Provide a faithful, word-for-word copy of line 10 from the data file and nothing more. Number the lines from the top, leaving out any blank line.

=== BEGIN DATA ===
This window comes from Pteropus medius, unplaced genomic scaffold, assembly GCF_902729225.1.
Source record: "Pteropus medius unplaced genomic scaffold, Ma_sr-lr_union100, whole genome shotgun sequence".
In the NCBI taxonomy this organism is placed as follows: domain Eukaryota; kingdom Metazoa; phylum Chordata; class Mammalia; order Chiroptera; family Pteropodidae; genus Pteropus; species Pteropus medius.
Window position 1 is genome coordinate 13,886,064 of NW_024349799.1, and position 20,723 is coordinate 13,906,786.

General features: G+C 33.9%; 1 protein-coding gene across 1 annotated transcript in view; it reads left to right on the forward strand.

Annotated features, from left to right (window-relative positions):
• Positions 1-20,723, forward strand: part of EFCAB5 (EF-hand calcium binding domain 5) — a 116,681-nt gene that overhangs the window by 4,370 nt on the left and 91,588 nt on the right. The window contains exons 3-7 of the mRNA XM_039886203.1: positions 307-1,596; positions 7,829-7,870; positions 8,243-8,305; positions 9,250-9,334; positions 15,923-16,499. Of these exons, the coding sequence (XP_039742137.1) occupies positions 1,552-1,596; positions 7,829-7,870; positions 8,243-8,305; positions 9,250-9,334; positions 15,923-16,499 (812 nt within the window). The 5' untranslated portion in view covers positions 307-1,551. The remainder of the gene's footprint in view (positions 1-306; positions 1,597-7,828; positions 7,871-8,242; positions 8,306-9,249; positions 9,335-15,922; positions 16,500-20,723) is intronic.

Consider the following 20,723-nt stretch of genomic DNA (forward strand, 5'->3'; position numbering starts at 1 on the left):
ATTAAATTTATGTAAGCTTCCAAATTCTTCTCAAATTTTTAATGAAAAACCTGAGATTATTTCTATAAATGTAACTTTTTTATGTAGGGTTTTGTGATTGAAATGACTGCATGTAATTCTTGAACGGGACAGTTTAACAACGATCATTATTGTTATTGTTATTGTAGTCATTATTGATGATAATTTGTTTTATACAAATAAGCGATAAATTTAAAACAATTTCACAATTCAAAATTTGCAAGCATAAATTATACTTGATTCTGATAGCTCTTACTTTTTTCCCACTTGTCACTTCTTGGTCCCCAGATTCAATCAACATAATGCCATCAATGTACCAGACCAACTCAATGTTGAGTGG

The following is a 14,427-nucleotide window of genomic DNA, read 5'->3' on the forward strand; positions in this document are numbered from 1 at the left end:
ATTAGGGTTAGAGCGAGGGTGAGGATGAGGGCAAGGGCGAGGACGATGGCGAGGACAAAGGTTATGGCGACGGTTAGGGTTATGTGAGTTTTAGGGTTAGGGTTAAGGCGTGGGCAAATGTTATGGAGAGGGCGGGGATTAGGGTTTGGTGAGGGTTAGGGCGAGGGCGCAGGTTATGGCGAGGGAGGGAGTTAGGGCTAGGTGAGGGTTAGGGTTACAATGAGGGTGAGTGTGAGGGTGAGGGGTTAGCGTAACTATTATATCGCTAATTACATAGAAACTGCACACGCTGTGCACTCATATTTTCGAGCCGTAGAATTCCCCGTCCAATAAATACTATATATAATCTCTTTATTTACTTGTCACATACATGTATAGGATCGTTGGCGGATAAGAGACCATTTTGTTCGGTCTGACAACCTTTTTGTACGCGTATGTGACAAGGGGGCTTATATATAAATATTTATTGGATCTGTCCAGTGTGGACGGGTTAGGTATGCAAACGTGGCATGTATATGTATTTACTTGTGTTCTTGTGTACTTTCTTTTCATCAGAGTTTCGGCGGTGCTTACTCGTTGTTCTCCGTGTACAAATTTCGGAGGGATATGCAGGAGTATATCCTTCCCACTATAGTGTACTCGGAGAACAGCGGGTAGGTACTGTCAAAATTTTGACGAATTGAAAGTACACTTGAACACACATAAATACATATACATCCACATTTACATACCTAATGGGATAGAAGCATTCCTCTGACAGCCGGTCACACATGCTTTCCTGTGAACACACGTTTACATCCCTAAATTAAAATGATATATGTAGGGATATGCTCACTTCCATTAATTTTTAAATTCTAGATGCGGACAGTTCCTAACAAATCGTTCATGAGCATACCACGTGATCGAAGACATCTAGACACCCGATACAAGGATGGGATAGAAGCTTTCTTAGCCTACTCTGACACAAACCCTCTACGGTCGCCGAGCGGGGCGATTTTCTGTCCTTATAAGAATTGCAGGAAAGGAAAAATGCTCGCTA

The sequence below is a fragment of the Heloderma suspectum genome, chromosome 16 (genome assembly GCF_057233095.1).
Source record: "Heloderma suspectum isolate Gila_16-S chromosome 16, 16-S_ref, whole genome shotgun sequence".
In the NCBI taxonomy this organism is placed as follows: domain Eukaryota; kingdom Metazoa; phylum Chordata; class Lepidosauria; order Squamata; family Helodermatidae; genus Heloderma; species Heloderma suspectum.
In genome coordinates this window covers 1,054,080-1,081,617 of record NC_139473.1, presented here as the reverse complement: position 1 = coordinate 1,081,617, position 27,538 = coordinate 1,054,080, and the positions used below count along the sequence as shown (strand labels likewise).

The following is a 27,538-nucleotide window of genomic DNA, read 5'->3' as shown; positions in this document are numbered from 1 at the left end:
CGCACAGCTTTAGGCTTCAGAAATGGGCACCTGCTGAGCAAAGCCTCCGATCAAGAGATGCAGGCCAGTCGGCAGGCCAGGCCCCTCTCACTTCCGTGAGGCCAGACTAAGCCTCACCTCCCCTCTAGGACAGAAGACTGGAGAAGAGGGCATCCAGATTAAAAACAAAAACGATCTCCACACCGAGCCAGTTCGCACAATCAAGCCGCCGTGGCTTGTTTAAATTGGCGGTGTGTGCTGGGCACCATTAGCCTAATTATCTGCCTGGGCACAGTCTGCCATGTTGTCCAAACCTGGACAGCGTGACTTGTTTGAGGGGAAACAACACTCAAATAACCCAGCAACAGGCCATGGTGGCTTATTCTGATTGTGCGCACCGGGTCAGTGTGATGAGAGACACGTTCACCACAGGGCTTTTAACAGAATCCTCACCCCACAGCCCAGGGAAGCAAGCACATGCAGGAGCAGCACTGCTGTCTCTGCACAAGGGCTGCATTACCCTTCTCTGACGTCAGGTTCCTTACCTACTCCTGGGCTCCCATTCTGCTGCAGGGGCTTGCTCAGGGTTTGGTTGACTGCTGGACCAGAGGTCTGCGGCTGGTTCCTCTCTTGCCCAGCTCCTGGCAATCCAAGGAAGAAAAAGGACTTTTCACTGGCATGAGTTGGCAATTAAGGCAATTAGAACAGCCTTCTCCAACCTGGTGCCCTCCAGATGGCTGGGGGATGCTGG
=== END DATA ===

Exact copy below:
The following is a 14,427-nucleotide window of genomic DNA, read 5'->3' on the forward strand; positions in this document are numbered from 1 at the left end: